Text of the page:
Fort Collins Lori Bases' former boyfriend gave conflicting testimony Thursday that left at least one member of the jury confused during the murder trial of Thomas Lee Johnson.
Ron Farmer testified for more than two hours Thursday, often rocking back and forth in the witness chair.
Farmer testified Bases, a woman he lived with for nine months in an apartment on Steamboat Boulevard, was neither afraid nor sleeping with a knife in May 2000. Farmer also testified Bases did not get paranoid when she used cocaine.
But Farmer's testimony was very different from statements he gave investigators days after Bases was killed the evening of May 11, 2000. According to those interviews, Farmer described Bases as being frightened May 11 and paranoid because of cocaine use.
Johnson's attorneys, Norm Townsend and Eric Vanatta, contend Bases attacked Johnson with a knife first and that he killed her in self-defense.
Johnson, 31, is on trial for first-degree murder.
During questioning by 14th Judicial District Attorney Paul McLimans, Farmer testified Bases had used cocaine the evening of May 10. Farmer testified that when the 31-year-old woman used cocaine, she liked to play the card game "solitaire and call friends but was never aggressive or violent."
McLimans also questioned Farmer about the knife Bases kept in her bedroom following the vandalism of her sport utility vehicle April 9, 2000. Johnson has been charged with criminal mischief and trespass in connection to the vandalism.
Farmer testified Bases kept the knife in a stand next to her bed "not more than a week" after the vandalism.
During the testimony, Farmer picked out the butcher knife from a knife set that belonged to Bases.
"In May, all the knives were back in the kitchen," Farmer said. Farmer also testified Bases was not frightened the day she died and had called him at work to see if he wanted to get ice cream. During cross-examination, Townsend asked Farmer about the statements he gave to investigators May 13 and May 15.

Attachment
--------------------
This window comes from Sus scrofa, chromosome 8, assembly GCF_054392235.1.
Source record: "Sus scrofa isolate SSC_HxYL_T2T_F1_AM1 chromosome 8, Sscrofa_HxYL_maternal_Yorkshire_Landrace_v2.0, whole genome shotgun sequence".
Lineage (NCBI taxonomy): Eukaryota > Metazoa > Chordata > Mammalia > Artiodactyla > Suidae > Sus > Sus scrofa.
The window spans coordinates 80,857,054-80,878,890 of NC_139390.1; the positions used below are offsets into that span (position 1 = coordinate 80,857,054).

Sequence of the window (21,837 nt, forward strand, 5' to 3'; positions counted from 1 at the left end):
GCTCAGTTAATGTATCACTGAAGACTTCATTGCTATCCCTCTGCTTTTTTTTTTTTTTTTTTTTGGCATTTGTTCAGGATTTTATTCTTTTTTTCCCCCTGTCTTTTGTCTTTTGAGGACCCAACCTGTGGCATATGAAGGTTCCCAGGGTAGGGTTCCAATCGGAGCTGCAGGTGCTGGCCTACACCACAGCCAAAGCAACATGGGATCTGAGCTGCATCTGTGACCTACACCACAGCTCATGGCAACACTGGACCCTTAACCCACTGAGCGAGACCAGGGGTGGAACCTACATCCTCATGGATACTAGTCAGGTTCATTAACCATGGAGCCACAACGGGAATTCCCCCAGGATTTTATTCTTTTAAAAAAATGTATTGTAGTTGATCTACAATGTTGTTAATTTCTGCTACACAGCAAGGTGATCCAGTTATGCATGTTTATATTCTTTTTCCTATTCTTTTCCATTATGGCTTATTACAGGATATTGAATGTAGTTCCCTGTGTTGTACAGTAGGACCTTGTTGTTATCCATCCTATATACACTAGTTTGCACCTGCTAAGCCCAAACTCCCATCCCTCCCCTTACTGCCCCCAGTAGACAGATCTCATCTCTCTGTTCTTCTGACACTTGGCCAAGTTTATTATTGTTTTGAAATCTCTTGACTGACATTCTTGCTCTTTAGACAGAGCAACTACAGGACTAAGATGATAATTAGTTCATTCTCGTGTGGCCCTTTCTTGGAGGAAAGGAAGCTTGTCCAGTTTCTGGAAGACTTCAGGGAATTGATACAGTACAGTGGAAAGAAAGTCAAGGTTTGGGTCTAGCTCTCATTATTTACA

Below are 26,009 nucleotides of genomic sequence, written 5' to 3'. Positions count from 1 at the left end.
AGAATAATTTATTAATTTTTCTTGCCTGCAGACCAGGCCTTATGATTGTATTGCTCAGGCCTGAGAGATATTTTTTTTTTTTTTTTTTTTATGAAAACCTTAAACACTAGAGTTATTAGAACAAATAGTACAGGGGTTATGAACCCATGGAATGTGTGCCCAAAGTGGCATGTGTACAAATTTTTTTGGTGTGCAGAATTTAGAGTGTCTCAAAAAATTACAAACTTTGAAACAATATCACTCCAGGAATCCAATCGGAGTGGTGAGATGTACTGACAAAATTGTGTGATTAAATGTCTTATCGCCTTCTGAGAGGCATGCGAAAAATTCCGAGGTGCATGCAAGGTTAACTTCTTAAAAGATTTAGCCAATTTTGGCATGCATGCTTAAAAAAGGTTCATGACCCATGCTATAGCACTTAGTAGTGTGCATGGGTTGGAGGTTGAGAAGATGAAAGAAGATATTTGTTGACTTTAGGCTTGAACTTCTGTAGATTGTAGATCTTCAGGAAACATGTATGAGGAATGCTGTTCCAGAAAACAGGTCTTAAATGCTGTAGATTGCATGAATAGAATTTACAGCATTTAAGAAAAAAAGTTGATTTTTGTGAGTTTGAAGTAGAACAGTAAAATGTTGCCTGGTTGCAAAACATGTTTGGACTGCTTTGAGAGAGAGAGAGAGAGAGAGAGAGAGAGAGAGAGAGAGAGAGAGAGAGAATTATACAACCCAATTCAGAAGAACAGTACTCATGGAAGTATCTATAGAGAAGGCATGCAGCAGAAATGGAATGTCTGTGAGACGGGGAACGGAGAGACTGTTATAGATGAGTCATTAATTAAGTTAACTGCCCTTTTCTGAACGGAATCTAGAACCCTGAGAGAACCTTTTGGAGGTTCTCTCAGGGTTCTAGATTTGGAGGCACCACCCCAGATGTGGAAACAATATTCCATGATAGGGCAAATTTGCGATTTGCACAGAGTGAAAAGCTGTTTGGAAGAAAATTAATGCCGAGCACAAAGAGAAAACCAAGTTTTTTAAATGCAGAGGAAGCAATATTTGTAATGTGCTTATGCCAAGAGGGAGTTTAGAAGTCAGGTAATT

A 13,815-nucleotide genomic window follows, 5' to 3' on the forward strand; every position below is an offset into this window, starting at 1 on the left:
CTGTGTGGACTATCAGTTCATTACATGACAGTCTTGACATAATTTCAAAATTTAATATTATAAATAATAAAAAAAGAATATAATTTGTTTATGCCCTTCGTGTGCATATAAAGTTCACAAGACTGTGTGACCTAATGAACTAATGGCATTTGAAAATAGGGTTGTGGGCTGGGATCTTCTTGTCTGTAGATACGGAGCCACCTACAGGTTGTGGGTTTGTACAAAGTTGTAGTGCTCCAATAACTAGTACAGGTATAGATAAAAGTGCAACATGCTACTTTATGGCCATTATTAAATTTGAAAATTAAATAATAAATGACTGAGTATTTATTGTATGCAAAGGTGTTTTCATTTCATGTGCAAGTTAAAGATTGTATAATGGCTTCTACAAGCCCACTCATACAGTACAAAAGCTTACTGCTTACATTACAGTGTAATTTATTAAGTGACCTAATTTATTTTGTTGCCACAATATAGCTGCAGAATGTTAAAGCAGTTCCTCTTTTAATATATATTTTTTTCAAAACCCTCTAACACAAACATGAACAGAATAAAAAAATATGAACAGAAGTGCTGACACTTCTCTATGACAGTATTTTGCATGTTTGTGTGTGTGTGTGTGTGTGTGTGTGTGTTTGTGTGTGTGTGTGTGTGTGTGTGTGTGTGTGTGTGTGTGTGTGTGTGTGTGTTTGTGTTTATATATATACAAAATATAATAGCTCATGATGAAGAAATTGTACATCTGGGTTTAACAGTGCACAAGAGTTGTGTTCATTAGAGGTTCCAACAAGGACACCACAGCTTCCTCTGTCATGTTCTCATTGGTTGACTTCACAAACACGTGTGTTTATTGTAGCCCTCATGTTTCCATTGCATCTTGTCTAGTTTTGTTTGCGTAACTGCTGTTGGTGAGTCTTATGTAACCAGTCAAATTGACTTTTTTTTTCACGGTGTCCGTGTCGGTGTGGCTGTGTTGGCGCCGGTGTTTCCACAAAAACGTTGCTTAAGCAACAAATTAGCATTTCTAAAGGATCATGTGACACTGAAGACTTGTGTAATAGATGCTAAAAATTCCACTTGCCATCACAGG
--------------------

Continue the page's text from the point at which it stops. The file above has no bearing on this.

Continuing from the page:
According to the transcripts from the interviews, Farmer told investigators when Bases used cocaine, she became "very paranoid."
The transcripts also show Farmer told investigators Bases was afraid on May 11 and called him twice to find out when he would be home. Farmer was unable to show police which knife she kept in her bedroom.
When asked about the statements he made to police during those two interviews, Farmer would reply with, "It says I said that, but I don't recall saying it."
Farmer also testified he could not recall the two interviews with investigators.
"At the time, I was on a sedative," Farmer said. "A lot of things I said after the murder, I was not aware I was saying it.
"I'm not saying I didn't say it, but I don't recall saying it."
During a break in Farmer's testimony, a juror submitted a question to Justice Joseph P. Quinn, who is presiding over the case. The juror questioned if they were to believe Farmer's testimony or rely on the statements he gave to police.
Quinn said he will instruct the jury at the end of the trial regarding witness testimony.
Townsend said he plans to call the investigators to the witness stand to testify about the statements Farmer gave after the murder.